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Smell, taste dysfunction among COVID-19 patients unrelated to viral load

Tristan Manalac
19 Aug 2020

Although olfactory and gustatory dysfunctions are common among patients with the coronavirus disease 2019 (COVID-19), they do not exhibit a clear connection to viral load, according to a recent study.

“[O]ur findings demonstrate that olfactory and gustatory dysfunction are even more specific than other common symptoms widely adopted to screen COVID-19 infection, as none of the symptomatic patients with negative SARS-CoV-2 test results in our study complained of smell or taste impairment,” researchers said.

Eighty-three COVID-19 patients (mean age, 36.4±16.3 years; 48 males) were enrolled, presenting with coughs, fevers, and expectorations. The diagnosis of COVID-19 was confirmed through polymerase chain reaction (PCR) testing from both nasopharyngeal and throat swabs. A parallel group of 60 controls (mean age, 38.4±14.2 years; 26 males), who were symptomatic but tested negative, was included.

Thirty-nine COVID-19 patients reported olfactory dysfunction, yielding a prevalence rate of 47.0 percent. Of these, 18 had anosmia and 21 had hyposmia. Olfactory dysfunction was the only symptom in four COVID-19 patients and was the earliest manifestation of the disease in nine. Rhinorrhoea, fever, and nasal blockage all occurred more commonly among patients with olfactory dysfunction. [Laryngoscope 2020;doi:10.1002/lary.29056]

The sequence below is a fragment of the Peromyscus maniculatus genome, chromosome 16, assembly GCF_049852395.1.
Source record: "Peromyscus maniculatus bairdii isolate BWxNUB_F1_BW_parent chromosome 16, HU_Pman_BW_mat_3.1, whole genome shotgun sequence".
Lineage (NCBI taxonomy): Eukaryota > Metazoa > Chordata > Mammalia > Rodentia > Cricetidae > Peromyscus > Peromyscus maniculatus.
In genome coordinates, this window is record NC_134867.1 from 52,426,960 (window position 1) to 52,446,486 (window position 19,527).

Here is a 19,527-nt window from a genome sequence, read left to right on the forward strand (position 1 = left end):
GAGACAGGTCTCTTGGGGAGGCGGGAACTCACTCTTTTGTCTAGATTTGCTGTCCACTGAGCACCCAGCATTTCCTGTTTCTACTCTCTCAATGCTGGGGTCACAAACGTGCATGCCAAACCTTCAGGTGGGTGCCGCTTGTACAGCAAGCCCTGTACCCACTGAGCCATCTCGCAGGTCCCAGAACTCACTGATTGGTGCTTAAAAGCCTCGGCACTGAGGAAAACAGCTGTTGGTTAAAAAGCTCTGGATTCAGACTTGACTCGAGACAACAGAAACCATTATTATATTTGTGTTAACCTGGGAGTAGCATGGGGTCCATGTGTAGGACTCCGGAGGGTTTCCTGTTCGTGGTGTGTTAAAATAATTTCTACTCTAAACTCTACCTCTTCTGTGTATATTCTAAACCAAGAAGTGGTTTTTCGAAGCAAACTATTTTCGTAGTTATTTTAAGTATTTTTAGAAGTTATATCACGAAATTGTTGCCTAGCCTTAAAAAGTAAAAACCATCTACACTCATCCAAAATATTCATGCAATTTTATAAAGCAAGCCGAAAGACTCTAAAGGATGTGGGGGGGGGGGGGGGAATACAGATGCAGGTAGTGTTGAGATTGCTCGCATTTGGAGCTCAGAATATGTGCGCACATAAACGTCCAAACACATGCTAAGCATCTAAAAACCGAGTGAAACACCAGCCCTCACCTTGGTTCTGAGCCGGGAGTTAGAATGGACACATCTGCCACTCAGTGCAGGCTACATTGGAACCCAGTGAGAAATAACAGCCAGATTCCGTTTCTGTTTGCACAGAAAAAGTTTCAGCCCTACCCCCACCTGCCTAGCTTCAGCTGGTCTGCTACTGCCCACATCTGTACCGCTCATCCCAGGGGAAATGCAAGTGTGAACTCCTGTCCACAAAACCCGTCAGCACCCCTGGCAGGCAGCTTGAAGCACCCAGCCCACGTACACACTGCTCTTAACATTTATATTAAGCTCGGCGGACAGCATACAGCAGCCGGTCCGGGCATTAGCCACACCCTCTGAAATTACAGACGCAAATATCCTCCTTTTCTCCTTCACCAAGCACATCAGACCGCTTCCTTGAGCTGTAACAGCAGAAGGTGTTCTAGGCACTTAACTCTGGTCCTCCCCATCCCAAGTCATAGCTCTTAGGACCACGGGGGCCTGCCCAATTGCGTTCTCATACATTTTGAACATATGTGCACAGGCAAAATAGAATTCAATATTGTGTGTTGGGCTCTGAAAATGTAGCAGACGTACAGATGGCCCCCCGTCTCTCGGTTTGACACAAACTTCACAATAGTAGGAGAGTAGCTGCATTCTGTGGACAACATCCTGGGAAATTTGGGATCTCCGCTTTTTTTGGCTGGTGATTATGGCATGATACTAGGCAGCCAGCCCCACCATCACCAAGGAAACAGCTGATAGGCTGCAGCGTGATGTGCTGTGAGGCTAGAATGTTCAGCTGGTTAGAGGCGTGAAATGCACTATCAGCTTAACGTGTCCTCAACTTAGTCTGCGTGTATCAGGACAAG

In comparison, the prevalence of gustatory dysfunction in COVID-19 patients was 43.4 percent (n=36), including seven cases of ageusia and 29 of hypogeusia. Pronounced olfactory dysfunction correlated significantly and strongly with profound gustatory dysfunction (Spearman’s correlation coefficient, 0.797; p<0.01).

None of the controls demonstrated olfactory or gustatory dysfunction. The differences between groups were statistically significant (p<0.05 for both).

The mean PCR cycle threshold (Ct) value in the overall cohort was 28.3±6.7. Analysis according to the severity of olfactory and gustatory impairment revealed no significant interaction (p=0.780 and p=0.121, respectively).

Similarly, researchers saw no relationship between viral load and the recovery time in patients with olfactory (p=0.968) or gustatory (p=0.940) dysfunction. The mean recovery times in the respective subgroups were 10.3±8.1 and 9.5±6.8 days.

The mechanisms by which SARS-CoV-2 triggers olfactory and gustatory dysfunction are still unknown, the researchers said, postulating that there may be nasal or neural components to this effect.

“However, regardless of the mechanism by which the SARS-CoV-2 virus causes olfactory and gustatory dysfunction, our results do not indicate any association between the viral load and the severity of olfactory and gustatory impairment,” they added, noting that there have also been records of asymptomatic patients showing viral loads comparable to that of symptomatic patients.

“This means that viral load alone is not a reliable predictor of disease outcome. Further research is needed to identify any predictive factors for the severity of these symptoms,” they said.

Limitations of the present study include failure to physically examine the nose and pharynx of the enrolled patients to rule out other potential aetiologies of olfactory disturbance and lack of objective tests to quantify the severity of these dysfunctions.

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